While failure to implement key agreed reforms was central to the poor performance of the Greek economy `ivity (known as the fiscal multipliers) in a structurally distorted, consumption-driven and relatively closed economy proved much larger than anticipated. Furthermore, the common belief that public debt was unsustainable discouraged foreign and domestic private sector investment impacting negatively employment and growth.
Finally, the legendary malfunctioning of the Greek public sector, led to giving priority to civil service reform, which takes time to produce results, at the expense of product market and tax reforms which normally have a quicker impact on output. A different sequencing of policy reform with emphasis on quick-impact measures, a less dogmatic and moralist lender stance on early debt relief that would have reduced uncertainty, and a more gradual fiscal adjustment would probably, with hindsight, have been more conducive to Greek recovery; but jumpstarting economic growth required gamechanging and politically demanding structural reforms which were not implemented.
Central to the failure to implement reform is a continuing consensus across the full range of the political landscape and most mass communication media that the agreements with the lenders are responsible for the problems of the Greek economy. This anti-Troika consensus includes successive governments which criticised heavily the reform agenda whilst in opposition and, once in office, failed to take real “ownership” of the programme and provide leadership to the society at large.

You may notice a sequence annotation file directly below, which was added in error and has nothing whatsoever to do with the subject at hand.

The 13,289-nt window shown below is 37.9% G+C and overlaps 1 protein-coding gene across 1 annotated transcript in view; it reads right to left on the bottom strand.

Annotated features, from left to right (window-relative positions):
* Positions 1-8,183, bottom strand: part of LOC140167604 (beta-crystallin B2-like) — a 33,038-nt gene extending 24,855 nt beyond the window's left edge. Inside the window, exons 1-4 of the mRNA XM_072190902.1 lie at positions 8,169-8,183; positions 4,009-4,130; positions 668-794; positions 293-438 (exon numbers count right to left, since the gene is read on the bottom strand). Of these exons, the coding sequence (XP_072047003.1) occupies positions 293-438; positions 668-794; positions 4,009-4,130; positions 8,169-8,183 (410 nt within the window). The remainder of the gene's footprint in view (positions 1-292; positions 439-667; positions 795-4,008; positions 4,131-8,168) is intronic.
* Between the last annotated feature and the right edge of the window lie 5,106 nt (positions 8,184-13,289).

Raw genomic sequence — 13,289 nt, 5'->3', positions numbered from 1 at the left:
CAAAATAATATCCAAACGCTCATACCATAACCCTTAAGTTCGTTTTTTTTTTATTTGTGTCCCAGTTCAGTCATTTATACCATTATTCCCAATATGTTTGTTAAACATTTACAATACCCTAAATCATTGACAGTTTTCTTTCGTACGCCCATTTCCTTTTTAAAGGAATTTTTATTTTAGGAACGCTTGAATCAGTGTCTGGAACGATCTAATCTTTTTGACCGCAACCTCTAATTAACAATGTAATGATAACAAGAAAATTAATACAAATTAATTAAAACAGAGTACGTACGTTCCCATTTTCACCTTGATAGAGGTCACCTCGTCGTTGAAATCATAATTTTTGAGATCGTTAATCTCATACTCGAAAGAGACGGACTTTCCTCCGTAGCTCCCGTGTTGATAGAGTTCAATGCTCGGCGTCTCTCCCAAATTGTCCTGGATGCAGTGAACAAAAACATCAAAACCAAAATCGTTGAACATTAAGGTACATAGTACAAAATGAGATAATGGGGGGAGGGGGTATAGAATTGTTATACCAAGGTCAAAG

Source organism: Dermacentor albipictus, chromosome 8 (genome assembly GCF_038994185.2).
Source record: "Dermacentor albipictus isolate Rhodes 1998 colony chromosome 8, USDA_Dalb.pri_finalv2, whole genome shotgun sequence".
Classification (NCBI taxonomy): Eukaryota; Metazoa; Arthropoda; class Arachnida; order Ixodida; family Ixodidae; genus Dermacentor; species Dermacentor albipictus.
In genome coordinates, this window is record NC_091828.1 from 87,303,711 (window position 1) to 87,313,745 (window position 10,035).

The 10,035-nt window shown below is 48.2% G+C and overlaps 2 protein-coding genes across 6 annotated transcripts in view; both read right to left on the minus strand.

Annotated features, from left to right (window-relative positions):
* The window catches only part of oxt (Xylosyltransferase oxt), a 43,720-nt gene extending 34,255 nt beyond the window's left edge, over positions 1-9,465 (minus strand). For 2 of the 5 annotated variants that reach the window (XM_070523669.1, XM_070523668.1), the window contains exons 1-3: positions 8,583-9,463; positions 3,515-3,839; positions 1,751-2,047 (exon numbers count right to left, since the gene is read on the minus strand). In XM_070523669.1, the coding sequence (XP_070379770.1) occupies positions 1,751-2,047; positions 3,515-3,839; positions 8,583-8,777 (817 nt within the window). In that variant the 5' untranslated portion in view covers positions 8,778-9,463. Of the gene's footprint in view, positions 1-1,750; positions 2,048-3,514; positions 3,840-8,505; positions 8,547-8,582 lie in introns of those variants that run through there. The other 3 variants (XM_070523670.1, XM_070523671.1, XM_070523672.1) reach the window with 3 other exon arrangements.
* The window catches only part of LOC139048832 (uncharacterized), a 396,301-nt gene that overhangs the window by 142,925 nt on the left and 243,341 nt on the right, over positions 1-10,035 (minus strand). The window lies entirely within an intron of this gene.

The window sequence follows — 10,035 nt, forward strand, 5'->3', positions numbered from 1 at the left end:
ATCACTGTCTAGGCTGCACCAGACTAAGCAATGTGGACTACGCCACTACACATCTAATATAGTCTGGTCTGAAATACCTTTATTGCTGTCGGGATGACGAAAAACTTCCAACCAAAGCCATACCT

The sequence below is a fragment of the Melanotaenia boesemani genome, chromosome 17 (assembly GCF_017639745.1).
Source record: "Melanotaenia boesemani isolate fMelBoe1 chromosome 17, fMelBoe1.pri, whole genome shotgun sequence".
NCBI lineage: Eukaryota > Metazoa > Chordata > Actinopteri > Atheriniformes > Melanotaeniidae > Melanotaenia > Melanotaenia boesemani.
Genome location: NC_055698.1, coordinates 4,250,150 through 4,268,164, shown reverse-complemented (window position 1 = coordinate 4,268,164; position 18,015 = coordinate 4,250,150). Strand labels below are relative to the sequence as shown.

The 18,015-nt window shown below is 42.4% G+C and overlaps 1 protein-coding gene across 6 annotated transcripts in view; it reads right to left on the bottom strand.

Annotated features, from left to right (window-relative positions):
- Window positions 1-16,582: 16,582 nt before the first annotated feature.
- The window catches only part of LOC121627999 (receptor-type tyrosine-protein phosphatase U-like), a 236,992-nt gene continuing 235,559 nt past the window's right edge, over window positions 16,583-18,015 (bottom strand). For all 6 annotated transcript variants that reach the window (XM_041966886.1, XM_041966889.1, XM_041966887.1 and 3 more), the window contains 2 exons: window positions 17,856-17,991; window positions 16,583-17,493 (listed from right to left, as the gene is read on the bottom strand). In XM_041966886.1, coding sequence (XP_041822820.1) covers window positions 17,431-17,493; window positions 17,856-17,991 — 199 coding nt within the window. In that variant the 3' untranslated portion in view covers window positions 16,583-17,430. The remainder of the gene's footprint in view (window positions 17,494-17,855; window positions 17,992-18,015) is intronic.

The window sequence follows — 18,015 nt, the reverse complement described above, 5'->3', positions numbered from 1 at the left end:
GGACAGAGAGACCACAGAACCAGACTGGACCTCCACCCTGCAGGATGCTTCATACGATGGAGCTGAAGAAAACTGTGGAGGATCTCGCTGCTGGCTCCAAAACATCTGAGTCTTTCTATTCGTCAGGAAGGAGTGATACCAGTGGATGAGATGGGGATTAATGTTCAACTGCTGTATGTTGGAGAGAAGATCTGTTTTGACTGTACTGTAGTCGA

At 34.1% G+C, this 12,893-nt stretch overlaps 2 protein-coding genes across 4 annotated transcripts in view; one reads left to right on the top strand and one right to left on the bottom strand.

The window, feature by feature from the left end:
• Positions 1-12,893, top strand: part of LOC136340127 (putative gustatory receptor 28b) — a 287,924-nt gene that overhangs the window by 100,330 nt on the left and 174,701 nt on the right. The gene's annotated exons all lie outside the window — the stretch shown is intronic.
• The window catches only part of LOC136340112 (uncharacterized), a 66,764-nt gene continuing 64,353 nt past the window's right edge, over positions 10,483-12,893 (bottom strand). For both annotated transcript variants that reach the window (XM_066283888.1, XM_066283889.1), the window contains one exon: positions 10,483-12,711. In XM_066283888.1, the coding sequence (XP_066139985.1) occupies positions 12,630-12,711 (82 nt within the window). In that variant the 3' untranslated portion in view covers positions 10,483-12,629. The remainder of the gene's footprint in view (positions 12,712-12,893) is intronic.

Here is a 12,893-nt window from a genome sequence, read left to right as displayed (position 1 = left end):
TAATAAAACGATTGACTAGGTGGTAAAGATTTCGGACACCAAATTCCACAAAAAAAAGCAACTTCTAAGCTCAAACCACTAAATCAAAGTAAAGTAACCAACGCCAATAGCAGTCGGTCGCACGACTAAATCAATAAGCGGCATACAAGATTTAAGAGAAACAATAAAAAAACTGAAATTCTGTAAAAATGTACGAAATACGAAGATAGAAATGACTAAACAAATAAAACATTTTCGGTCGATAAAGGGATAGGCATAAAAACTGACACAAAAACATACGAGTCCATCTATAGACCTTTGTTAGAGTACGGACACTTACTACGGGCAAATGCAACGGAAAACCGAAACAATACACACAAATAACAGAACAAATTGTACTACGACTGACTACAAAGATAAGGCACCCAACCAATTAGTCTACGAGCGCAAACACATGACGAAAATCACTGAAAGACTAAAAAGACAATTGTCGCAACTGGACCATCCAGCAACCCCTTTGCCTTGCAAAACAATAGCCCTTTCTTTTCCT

While implementation capacity limitations have played a part, experience with World Bank/IMF supported structural adjustment operations strongly suggests that politically demanding reform agendas, confronting vested interests, are always difficult to implement but are almost impossible without ownership. The challenges in Greece are of course homegrown and pre-existing and the opposition to reform is strong despite the fact that the proposed reforms ultimately benefit the more numerous under-privileged citizens.
The privileged classes, which are state-fed and are benefiting from distortions, monopolistic practices and corruption, are strongly represented in all political parties, which in turn, champion their interest. This is where the Troika failed to communicate, to respond to the accusations of those interests during the implementation of the first two program agreements. They have not made a serious effort to explain the rationale of the reform programme through a more active engagement with civil society, and they have also done a disservice to the Greek people by not pushing much harder on the implementation of key structural reforms, while at the same time over emphasising and applauding fiscal austerity.